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Primary Account Number (PAN) Definition

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Last editedAug 20212 min read

If you have a credit or debit account, you’ll have a unique identifying number to go with it. This is called a primary account number, or PAN. How are these numbers assigned and what do they mean? We’ll explore the ins and outs of PANs below.

What is a primary account number (PAN)?

Look at the front of any credit card, and you’ll see a unique number embossed across the front. This is the cardholder’s primary account number, shortened to PAN. A PAN can be anywhere from 14 to 19 digits in length, depending on the type of account. Also called a payment card number, this unique identifier includes valuable details that the payment processor needs to complete a transaction. In addition to credit and debit cards, PAN cards also include things like store gift cards and prepaid cards.

How do PANs work?

When a customer opens a new payment account, the issuer automatically generates a unique PAN to go with it. Although they may vary in digit length, all PANS follow the same basic structure. The first few digits identify the issuing company and credit card network, whether it’s Visa, MasterCard, or a different provider. The final digit is called a checksum number, which is used for security purposes. In between, the middle digits are used as a unique identifier for each customer.

A PAN is only used on payment cards, which means it’s different from bank account codes like BIC and SWIFT.

Primary card number vs secondary card number

Do you have an account with more than one authorised user? In that case, you could consider applying for separate PAN cards for both users. Some credit and debit card issuers will give you PAN cards with the same primary account number on each. Yet others will use a secondary account number instead to keep the cards separate for tracking purposes.

Business credit cards apply PANs slightly differently. The business owner opens a bank account or corporate credit card account. However, when cards are issued for employee use none of them will show the PAN. Instead, each employee receives a unique secondary account number. This is helpful for businesses to track and manage employee card use.

How to apply for PAN card online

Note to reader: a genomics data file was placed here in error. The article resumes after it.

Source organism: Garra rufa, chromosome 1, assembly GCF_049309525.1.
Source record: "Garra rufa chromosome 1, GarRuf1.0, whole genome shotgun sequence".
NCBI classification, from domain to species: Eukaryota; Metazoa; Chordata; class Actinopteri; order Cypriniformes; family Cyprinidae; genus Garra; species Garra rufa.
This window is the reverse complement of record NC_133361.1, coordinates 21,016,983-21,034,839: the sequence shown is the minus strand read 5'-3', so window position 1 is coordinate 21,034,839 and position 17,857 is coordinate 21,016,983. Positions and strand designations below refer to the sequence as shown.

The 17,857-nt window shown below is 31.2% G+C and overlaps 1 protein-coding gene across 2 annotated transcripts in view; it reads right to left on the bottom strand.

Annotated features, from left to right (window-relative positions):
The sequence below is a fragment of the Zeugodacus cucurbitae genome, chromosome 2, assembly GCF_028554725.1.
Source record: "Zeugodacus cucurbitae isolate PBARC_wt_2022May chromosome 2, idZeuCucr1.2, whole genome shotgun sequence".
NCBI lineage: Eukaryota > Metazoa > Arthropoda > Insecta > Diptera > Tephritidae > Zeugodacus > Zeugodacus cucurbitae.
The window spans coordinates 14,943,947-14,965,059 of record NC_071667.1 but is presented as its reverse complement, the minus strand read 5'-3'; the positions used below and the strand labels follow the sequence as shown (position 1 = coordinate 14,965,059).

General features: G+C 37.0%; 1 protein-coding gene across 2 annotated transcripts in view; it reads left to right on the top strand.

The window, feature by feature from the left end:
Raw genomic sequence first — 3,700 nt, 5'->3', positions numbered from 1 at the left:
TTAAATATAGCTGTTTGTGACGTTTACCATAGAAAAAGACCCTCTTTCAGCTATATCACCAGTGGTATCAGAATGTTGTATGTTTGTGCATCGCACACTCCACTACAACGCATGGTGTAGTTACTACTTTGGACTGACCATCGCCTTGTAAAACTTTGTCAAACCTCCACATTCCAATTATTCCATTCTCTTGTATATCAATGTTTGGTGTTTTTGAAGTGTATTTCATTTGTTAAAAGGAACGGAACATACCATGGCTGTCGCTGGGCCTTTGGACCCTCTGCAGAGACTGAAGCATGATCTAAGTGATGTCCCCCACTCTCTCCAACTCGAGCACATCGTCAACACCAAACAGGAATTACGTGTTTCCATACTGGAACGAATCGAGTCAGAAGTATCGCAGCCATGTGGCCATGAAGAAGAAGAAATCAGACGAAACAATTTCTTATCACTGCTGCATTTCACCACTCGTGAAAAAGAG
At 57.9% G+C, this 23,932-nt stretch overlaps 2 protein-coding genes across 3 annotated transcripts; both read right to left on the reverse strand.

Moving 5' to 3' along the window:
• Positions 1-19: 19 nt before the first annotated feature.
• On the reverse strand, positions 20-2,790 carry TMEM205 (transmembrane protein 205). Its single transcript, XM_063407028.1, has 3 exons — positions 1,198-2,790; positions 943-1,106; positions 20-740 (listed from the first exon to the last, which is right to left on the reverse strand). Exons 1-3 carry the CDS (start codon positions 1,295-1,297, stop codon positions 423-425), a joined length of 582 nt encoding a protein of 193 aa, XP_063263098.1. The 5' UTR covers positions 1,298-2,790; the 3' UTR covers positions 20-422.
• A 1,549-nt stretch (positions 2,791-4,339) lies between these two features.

All major credit and debit cards use PANs, so if you wish to apply for a PAN card online, you’ll simply need to follow the usual credit application steps.

To get started, figure out which credit card best suits your needs before you submit a PAN card application. Think about factors like international use, rewards, and credit limits. You’ll also need to check your credit score and eligibility to see what types of cards are available to you. Use a credit card comparison tool to see which rates you’re eligible for, comparing terms and interest rates carefully.

Finally, you’re ready to submit your application online. Be sure to follow up and track PAN card status if you haven’t received a reply within the timeframe specified.

PAN card security features

One final note to consider before submitting a PAN card application is security. How will you protect your account number from credit card theft and fraud? Most credit card companies require merchants to protect their customers’ primary account numbers.

PAN truncation is a tool that prevents merchants from storing the full PAN. This involves printing only the first or last digits of the account number on receipts and avoiding other identifying materials. Account numbers should also be encrypted when travelling from Point A to Point B. This means criminals will be unable to track PAN cards.

Protect your primary account numbers and associated cards carefully. If you’re a business owner, you’ll also need to be sure that you’ve put all required precautions into place to protect your customer PANs from hackers and fraud.

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